Cleveland Park could lose 30 parking spots under proposal

Businesses along Connecticut Avenue are worried what reduced parking could do to their business. (WTOP/Ari Ashe)

WASHINGTON – Parking in D.C. is almost impossible on some days, so local businesses along a stretch of Connecticut Avenue near the Cleveland Park Metro station are upset about a proposal that would eliminate about 30 parking spots that customers use every day.

Signs are up at businesses along Connecticut Avenue between Macomb and Ordway streets in northwest that read, “Save the Service Lane,” and a petition is going around that already has a lot of signatures. Email traffic on the Cleveland Park Listserv has also been busy with residents unhappy about the proposal.

The D.C. Department of Transportation (DDOT) is considering four proposals to revitalize this stretch of Connecticut Avenue, including one that would extend the sidewalk and eliminate all 30 parking spots. Other proposals include maintaining the current layout, a shared space and a partial sidewalk extension that would eliminate some of the parking spots. DDOT is considering the change to attract more pedestrian traffic on a sidewalk where there’s not much room.

Susan Linh is one of those fighting against the proposal. She owns Wake Up Little Suzie, which has been in Cleveland Park since 1992.

“Parking is vital to this neighborhood. Between 7 and 9:30 [a.m.] and 4 and 6:30 [p.m.] there is no parking on Connecticut Avenue, so the service lane provides the only parking. This is really parking for our neighborhood and for many of our customers,” says Linh.

Roger Marmet, who owns a restaurant called Ripple, says eliminating parking spots would hurt his business.

“We can’t survive with just foot traffic. I’d say 80 percent of our customers drive by car. Right now, during happy hour [5 p.m. to 6:30 p.m.], there is no other place to park. Bottom line: the neighborhood does not have the density to support us with just people who can walk, bike or Metro here,” he says.

Marmet also has the “Save the Service Lane” sign in his window. Just a few doors down, Christopher Stadnyk also has a sign in the window of his store called Frame Art Gallery. Stadnyk’s father opened the store on Connecticut Avenue in 1968.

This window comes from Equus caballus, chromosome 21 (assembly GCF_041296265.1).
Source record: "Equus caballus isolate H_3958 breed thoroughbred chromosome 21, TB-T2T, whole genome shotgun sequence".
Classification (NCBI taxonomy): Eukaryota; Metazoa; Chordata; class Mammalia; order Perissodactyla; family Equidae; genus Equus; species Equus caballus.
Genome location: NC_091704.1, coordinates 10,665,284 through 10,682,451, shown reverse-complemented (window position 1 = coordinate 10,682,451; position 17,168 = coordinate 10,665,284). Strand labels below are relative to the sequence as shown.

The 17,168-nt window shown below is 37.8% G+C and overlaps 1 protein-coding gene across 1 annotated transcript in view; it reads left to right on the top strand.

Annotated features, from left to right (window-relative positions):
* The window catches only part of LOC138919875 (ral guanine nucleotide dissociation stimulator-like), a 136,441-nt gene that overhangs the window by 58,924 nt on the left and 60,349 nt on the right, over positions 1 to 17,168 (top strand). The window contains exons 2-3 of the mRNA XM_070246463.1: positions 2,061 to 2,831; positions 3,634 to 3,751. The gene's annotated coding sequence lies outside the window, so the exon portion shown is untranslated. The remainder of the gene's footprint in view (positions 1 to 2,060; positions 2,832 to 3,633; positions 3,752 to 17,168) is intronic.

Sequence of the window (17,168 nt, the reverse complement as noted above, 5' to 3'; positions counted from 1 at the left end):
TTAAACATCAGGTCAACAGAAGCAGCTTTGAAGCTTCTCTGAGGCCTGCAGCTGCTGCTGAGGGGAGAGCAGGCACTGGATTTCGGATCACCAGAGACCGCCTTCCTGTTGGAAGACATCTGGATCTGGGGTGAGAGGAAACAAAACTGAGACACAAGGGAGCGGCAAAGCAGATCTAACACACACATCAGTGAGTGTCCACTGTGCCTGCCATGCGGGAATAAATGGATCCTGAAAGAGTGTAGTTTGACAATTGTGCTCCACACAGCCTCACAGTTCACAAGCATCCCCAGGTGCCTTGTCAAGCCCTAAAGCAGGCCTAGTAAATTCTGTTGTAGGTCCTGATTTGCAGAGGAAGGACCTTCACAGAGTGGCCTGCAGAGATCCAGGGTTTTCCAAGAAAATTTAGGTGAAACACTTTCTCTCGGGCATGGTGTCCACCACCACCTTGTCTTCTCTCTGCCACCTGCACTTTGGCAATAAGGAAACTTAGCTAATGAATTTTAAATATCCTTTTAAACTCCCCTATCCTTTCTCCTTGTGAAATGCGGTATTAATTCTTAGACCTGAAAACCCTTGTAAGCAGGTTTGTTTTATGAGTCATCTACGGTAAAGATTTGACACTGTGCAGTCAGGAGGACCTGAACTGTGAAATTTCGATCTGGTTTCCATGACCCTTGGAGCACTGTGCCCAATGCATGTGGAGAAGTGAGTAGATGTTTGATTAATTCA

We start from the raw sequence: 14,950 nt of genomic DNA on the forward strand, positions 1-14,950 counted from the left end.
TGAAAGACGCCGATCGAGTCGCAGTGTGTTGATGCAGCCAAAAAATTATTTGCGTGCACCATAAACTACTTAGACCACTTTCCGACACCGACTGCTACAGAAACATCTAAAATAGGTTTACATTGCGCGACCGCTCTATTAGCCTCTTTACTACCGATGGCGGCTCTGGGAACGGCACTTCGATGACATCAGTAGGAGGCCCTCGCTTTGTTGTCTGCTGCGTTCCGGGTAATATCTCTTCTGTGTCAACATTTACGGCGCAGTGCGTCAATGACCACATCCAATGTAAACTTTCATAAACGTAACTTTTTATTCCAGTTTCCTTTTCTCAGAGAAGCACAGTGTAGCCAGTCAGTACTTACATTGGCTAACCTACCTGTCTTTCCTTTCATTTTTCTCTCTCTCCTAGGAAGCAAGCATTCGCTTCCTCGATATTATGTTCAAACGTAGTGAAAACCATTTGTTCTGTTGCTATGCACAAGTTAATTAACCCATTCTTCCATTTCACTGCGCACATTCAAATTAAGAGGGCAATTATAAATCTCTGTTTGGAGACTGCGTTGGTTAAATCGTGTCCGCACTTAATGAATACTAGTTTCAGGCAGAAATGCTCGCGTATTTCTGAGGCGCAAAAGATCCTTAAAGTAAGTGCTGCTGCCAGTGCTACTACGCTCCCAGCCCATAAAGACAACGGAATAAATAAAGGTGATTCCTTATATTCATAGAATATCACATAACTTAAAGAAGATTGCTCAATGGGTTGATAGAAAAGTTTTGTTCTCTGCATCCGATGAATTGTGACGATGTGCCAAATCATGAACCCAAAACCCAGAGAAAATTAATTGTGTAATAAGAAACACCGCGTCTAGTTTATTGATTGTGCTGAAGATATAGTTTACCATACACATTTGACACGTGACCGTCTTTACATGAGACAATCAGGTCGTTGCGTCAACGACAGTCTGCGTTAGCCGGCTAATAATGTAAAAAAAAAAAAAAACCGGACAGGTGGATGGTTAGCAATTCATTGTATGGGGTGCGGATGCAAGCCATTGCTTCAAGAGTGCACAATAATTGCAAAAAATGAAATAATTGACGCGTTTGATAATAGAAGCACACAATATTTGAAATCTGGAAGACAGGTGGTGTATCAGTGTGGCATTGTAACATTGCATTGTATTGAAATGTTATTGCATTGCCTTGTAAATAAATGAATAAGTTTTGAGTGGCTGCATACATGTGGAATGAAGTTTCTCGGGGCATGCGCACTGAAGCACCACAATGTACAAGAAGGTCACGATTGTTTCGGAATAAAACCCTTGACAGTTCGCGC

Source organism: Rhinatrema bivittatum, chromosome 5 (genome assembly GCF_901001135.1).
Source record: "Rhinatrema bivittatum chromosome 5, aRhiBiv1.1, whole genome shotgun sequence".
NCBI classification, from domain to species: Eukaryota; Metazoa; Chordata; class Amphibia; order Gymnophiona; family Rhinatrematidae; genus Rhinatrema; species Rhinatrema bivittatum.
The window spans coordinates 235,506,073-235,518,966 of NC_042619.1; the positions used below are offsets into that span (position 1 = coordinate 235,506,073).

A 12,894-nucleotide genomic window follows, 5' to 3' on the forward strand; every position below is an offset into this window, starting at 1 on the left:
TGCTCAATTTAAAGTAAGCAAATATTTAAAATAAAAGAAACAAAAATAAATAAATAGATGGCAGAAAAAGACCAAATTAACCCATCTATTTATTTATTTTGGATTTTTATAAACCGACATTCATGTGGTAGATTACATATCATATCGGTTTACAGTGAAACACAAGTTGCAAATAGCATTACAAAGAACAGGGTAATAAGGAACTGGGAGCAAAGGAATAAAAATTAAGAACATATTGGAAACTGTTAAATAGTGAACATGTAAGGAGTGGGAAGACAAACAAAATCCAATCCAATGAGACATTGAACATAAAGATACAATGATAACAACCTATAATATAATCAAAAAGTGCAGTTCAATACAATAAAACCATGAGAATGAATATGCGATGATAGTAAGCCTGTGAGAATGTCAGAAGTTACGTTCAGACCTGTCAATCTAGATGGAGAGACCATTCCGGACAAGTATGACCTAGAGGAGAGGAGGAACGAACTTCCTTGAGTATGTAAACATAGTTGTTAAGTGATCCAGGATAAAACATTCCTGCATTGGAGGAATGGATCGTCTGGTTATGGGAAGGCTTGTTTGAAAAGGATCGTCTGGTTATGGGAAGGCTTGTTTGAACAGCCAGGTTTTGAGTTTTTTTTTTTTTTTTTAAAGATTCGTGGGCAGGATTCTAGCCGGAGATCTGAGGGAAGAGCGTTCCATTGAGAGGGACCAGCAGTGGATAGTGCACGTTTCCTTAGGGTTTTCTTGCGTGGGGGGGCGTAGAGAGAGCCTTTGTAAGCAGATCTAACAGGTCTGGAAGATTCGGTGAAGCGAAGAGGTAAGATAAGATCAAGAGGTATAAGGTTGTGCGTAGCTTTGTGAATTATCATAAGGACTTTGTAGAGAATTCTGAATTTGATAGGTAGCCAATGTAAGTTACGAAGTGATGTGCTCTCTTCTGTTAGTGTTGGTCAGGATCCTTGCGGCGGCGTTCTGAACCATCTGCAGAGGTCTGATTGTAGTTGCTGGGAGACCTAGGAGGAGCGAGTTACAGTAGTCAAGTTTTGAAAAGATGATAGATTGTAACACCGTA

“A lot of people have their friends and family drop them off with their art work. They don’t stop on Connecticut Avenue, they pull into the service lane, they pause, they bring in their items, so it’s a safety issue,” says Stadnyk.

“I don’t just have customers who’ve been here for a few years. I’ve got customers who’ve lived in D.C. for years in nice homes in all sorts of areas in Northwest. The need to be able to pull in off Connecticut Avenue to park and get their business done is important.”

Next door, Ali Forghani owns Town Jewelers, which has been in Cleveland Park since 1980. He agrees that his clientele expect a certain experience from his business.

“People can’t park here. We’re already losing customers. They’re rushing in, trying to get their business done before [DPW] officers ticket them. It’s going to get worse and worse. The only thing DDOT is doing is trying to close us up,” says Forghani.

“We are the retailer. We are the ones paying the taxes. But we don’t get anything from the D.C. government except penalties, higher taxes and proposals like this.”

These small business owners are all worried that eliminating parking spots could force them to close — only to be replaced by big box stores.

“My business would suffer drastically. It would really be a death knell for our businesses and that’s not being dramatic. We know what goes on here. We are small, independently owned business and this is what Cleveland Park residents like and want. To eliminate our businesses will ruin our neighborhood. Residents don’t want those big box stores,” says Linh.

“I think the impact for many businesses could be closing. If you want to drop off your dry cleaning on your way to work and there’s nowhere to park, you’re going to go a dry cleaner that’s easier to get to. For a restaurant, it’s very hard to stay in business relying on foot traffic, bikes or Metro. People drive in their car to get a formal dinner,” says Marmet.

While DDOT and other D.C. agencies haven’t made a formal decision, it’s clear there is fierce opposition to any plan to eliminate parking.

DDOT didn’t respond to a request for comment by the time this story was published.

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